I saw this production in London in July and then saw it in cinemas too. However, the beautiful thing about Merrily is that it doesn't get old. The more you watch it, because of the fact it runs backwards, the more you understand it and the more you can pick up from it. What helps, of course, is that the central performances from Mark Umbers, Jenna Russell and Damian Humbley are fantastic, and the supporting cast are brilliant too. Everyone makes you care about their characters, even when they're horrible human beings - yes, Josefina Gabrielle as Gussie, I'm looking at you.

What was so enjoyable about yesterday was the sense of community. Someone tweeted that we had the ability to fall apart because we weren't in public but, really, we kinda were. It's just that we were with truly like-minded company and not with people just after a night out in the West End or at the cinema. The chronology of Merrily also makes it a perfect musical for discussion. Even when we knew what was going to happen because we'd already seen it, we're willing it not to. For example, one of my tweets:
I got steadily more emotionally involved as the show went on - by the reprise of 'Not a Day Goes By' I was a gibbering wreck.
The delight of the third viewing was picking up on things I hadn't noticed before. For example, when Frank first meets Beth in 'Opening Doors' and Mary's watching them:
I can't articulate how good this show is. Now it's available for rent or purchase on Digital Theatre, I'd heartily recommend it. The songs are gorgeous but only really make sense in the context you see them. For example, on this third time around, 'Like It Was' in the first act got to me because I knew how things went.
There was a nice little discussion going on about whether Frank's life would've turned out differently if he had married Mary instead of Beth - would he still have gone off with Gussie, which was the bit that broke everything? I say that he wouldn't. Mary said it herself at opening night - sometimes you don't have to trust them and you need to keep an eye on them instead. I think that would've stuck. But maybe I'm just a romantic at heart.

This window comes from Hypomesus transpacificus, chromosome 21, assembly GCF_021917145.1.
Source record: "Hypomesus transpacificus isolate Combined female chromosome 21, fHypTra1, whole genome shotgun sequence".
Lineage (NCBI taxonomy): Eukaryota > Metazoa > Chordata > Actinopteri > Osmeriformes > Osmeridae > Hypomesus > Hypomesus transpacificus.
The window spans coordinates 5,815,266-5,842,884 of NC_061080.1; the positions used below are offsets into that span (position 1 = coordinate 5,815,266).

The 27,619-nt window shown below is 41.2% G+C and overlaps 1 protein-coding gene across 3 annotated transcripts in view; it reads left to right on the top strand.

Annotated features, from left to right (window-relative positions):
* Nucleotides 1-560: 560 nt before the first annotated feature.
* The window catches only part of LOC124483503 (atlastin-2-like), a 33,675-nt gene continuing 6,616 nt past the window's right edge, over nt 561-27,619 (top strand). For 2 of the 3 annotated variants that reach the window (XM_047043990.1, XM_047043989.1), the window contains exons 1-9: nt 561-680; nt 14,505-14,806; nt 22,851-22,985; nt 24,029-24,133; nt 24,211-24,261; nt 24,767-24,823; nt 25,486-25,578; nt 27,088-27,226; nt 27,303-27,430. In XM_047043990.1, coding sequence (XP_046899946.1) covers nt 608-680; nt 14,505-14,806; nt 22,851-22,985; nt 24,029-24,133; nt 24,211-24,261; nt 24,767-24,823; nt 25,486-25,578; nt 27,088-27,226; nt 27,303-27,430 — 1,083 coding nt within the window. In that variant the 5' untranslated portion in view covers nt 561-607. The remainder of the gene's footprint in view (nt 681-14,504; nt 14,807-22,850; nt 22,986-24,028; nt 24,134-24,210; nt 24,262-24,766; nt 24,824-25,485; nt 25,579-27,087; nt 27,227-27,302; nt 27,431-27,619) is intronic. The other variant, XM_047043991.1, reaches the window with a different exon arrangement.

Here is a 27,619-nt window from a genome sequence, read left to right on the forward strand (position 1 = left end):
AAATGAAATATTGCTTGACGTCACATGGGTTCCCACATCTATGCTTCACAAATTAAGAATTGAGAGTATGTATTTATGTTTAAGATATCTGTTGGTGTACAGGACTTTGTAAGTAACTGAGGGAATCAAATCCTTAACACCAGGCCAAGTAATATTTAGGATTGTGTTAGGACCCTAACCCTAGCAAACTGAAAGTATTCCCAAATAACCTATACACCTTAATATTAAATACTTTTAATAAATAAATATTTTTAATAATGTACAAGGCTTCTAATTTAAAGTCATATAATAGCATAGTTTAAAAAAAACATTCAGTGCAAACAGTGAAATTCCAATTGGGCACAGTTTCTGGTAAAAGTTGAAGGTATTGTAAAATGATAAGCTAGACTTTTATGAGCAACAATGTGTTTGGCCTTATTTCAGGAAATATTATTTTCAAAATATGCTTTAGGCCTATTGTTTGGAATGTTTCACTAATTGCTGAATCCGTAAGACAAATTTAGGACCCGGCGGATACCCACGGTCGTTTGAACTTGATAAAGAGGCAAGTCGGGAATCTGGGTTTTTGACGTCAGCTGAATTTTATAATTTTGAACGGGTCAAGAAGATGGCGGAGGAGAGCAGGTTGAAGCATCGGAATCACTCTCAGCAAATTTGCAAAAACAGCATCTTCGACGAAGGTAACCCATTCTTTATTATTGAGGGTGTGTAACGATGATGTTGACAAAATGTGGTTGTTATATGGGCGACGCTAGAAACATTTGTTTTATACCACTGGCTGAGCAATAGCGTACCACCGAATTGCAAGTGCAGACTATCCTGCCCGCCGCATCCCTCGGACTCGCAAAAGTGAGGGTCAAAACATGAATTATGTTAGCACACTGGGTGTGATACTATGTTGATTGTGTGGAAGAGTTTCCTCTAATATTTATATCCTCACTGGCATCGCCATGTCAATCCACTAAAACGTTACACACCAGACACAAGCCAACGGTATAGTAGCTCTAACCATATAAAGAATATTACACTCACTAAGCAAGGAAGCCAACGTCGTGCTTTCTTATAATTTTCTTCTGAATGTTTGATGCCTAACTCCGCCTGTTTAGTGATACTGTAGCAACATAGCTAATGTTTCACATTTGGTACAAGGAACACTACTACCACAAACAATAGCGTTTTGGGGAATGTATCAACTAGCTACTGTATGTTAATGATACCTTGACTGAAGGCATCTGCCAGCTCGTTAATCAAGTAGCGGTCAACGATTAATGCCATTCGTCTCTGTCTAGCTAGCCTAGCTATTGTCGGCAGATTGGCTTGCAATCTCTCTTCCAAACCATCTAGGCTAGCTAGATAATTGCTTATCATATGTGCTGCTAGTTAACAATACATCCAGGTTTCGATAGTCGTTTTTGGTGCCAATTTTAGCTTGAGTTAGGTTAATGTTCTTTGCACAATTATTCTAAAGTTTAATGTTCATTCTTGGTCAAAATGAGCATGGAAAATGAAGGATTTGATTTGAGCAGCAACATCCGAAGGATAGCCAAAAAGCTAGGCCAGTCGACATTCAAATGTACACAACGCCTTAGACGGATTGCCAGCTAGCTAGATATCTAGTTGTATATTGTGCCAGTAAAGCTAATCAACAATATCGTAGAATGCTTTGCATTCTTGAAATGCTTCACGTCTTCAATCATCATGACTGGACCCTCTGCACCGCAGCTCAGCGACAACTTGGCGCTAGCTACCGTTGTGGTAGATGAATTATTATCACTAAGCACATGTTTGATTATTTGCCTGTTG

If you want to take a look at the Storify for the watchalong, it's here. I'll leave you with one of the (many) beautiful lines Mary has throughout the show:

Thursday, 19 December 2013

Classic Film Review: Ann Vickers (1933)

Ann Vickers stars Irene Dunne as the title character, a social worker who falls pregnant following a dalliance with an officer about to go off to war. With the help of her aunt, Malvina (Edna May Oliver), she procures an abortion (though this is never explicitly stated) then throws herself into prison reformatory work. She becomes very successful but meets Barney Dolphin (Walter Huston), a married judge whose complex past may be her downfall once again.

I felt the film was too short for everything it tried to include. You got a lengthy set-up between Ann and Captain Resnick (Bruce Cabot), only for it to be merely the catalyst that throws her into prison reform. Her experiences observing the women are potent but they're glossed over far too easily. My opinion was that a few more intimate conversations with the prisoners would've been more helpful than the scenes in the background while a distressed Ann watches. However, this was 1933 so the reticence has context. Ann's affair with Barney is handled more openly, although the romance between them does feel rushed, as much of the film does.

Irene Dunne's performance is, as usual, superb. She handles the scenes after Resnick's betrayal well and you do get a sense of the character developing and maturing as the film progresses. However, my favourite scenes were the ones between Irene Dunne and Edna May Oliver as Malvina, though that may be because this is the second Oliver film I've reviewed this week. The evident warmth in their relationship offset the somewhat shallow relationships Ann has with the male characters.

Overall, I found this film undeniably rushed, detrimentally so. Too much time was spent building up characters who later played no or very little part in proceedings and the central romance didn't feel authentic at all. However, Irene Dunne is excellent in the role, particularly in the scenes following the abortion and when she is forced to make a big decision about her job later on. There are some twists, yes, but nothing you wouldn't expect if you were paying attention. A little formulaic, perhaps, but entertaining nonetheless.


Wednesday, 18 December 2013

Work Diary Gone Awry

Back in July, I wrote about the benefits of the work diary I'd been using for a year at that point. I'd found that it made me feel like I'd accomplished something and keeping track of the various projects I was working on allowed me to see which ones I was neglecting. Amusingly, however, in recent weeks it's been the diary itself that has been neglected.

You see, November was a tad hectic. I explained about my other November commitments alongside NaNoWriNo at the end of October and, to be perfectly honest, it all ended up being much worse than I'd anticipated. This year has quite possibly been one of my worst and November was the iceberg that sank me.